Most landowners (77.2%) expressed interest in receiving more information regarding OBPs and land management strategies, with more than half of all respondents indicating a desire for specific information on land management changes they could make on their own properties and information on how to obtain free plants for revegetation works (64% and 50.9% respectively). There was no difference in attitudes towards OBPs between zones (ANOSIM, Global R=0.002, P=0.481). Landholders were generally positive when asked whether they would like to increase the cover of native trees or shrubs on their property (3.9±0.1) and indicated they were unlikely to clear native vegetation for productive or pest control purposes (1.97±0.14). There was no difference in attitudes towards native vegetation between zones (ANOSIM, Global R=0.013, P=0.344).


   Discussion Top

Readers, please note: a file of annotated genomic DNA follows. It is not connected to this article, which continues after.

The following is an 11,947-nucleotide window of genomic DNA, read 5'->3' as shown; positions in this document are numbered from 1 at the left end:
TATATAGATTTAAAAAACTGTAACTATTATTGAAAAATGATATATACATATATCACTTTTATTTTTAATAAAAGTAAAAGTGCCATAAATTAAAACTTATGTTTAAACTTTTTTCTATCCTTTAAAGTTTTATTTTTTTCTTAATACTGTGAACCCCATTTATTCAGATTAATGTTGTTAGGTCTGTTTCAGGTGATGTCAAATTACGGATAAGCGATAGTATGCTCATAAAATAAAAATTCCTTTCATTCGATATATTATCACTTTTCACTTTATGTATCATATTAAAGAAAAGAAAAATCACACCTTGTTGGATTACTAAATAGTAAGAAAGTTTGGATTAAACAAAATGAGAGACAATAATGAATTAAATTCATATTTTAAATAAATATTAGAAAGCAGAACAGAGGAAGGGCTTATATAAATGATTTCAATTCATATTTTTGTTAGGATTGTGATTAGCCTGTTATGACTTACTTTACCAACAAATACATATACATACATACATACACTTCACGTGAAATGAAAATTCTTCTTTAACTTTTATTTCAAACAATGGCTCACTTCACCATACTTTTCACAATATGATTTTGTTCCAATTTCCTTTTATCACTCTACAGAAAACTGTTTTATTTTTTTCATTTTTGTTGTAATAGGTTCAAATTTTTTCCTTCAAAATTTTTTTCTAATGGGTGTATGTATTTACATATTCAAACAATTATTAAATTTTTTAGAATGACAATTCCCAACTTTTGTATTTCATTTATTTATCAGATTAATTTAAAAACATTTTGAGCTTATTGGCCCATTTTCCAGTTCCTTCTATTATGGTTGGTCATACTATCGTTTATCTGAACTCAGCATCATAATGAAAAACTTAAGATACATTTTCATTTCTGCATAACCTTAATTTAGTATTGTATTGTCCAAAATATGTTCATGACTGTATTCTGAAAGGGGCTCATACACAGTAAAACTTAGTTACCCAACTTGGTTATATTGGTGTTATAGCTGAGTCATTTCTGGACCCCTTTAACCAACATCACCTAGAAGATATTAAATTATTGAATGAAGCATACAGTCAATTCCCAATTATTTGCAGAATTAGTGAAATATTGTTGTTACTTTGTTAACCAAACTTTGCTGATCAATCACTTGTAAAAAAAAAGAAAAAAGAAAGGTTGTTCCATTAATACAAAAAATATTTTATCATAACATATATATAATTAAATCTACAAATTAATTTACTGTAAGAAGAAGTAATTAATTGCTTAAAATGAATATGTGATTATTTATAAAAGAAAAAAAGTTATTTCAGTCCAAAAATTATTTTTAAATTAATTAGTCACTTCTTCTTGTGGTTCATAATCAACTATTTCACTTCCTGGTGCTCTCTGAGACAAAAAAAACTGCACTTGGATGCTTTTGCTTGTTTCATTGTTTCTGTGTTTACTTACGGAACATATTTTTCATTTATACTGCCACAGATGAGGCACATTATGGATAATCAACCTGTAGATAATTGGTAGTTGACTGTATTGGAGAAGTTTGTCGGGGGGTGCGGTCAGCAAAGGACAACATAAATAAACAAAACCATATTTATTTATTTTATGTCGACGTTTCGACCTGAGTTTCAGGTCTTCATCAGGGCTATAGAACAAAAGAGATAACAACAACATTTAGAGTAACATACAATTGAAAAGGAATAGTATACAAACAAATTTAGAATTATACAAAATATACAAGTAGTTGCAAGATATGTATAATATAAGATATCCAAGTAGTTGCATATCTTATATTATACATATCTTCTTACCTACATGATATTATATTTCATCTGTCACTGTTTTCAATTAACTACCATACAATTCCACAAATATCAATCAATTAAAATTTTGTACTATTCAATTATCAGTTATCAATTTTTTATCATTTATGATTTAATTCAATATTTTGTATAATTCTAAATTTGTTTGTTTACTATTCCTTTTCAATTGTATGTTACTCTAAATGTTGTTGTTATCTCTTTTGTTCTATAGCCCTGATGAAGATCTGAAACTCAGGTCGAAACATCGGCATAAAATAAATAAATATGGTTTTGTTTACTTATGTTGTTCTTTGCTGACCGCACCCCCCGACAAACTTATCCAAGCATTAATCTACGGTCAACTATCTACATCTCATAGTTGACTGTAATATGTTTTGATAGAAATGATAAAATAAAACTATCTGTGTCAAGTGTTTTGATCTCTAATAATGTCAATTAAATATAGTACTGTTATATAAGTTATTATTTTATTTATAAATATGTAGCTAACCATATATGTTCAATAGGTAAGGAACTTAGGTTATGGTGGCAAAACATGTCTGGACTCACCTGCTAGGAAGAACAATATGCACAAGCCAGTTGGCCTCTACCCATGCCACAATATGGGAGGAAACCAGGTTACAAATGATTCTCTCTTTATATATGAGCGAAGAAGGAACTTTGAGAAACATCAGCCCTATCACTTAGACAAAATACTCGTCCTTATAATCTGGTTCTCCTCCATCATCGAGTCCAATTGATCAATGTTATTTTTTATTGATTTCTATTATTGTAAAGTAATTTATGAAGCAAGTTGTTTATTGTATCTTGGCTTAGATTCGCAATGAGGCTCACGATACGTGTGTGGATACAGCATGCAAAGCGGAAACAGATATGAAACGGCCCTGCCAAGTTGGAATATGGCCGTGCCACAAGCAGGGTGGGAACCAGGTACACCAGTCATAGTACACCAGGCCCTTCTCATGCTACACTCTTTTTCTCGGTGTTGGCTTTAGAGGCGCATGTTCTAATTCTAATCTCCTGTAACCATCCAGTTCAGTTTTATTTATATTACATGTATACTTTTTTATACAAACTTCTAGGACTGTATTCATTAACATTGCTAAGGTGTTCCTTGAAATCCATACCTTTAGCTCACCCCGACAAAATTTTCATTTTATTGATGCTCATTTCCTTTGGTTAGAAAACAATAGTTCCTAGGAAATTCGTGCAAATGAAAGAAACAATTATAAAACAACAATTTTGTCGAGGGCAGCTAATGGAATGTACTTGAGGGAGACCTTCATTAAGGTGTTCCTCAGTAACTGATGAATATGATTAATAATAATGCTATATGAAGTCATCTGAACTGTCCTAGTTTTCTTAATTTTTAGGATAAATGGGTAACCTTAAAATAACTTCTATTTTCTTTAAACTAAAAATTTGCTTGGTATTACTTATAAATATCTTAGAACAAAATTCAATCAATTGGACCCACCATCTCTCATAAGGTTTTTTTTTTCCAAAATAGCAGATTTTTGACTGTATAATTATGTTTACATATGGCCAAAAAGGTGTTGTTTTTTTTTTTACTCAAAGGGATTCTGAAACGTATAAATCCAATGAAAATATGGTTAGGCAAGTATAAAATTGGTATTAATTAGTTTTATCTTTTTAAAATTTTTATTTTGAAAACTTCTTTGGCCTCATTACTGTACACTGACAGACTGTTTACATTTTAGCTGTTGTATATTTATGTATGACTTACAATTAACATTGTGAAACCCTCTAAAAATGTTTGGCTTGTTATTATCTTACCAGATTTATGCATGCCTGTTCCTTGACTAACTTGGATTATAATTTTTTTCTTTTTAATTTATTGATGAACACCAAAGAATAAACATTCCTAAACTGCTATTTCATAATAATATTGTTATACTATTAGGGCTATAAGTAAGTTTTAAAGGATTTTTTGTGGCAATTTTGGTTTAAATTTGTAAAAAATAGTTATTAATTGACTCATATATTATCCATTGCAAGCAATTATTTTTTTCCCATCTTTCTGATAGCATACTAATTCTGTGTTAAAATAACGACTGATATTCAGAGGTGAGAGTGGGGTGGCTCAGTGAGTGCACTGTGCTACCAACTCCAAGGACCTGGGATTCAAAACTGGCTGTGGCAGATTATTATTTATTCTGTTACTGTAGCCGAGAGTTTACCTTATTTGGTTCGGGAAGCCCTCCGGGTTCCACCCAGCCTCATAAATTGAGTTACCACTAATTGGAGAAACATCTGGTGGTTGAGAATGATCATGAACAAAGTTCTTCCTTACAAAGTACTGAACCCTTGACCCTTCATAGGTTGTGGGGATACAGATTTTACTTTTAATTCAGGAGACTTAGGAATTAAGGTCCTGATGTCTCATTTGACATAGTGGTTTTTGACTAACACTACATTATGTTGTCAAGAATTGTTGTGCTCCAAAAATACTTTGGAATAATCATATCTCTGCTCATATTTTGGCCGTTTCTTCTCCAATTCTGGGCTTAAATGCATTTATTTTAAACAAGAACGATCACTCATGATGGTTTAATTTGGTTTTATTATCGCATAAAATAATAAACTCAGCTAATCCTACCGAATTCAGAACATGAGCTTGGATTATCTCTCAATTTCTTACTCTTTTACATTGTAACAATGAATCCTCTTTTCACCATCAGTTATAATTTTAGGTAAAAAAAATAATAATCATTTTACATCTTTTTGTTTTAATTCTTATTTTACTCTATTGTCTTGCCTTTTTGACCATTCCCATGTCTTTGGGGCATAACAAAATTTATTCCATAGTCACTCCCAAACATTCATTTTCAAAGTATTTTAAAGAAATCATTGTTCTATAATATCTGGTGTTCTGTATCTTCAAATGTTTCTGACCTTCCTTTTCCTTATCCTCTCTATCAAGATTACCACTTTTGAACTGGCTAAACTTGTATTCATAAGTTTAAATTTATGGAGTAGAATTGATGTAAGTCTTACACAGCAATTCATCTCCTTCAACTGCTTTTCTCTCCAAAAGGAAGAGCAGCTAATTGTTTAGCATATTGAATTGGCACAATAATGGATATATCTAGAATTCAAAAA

Almost two-thirds (64%) of private landholders in the high zone reported their perception of the presence of OBP habitat on their properties. Conversely, the vast majority (86.7%) of landholders in areas unlikely to contain OBP habitat (the low zone) reported that they had no potential habitat on their properties. The utility of the model in identifying likely managers of important habitat therefore seems promising, though ground-truthing constitutes a sensible next step. Although the possibility of bias in respondents cannot be eliminated, our sample represents a broad cross-section of landholders in the region, i.e., from properties across zones and which were managed for non-conservation purposes such as primary production, and a breadth of demographic characteristics. We show that there exists at least a substantial number of property managers prepared to help the OBP and we suggest that our results can be extrapolated across the range of this species; high rates of landholder participation in active conservation and restoration programmes have featured in the study area and in other parts of this species range (e.g., over 75,000 OBP habitat plants have been planted on public and private land in southwestern Victoria in 2008-2010; Pritchard pers. comm. 2011).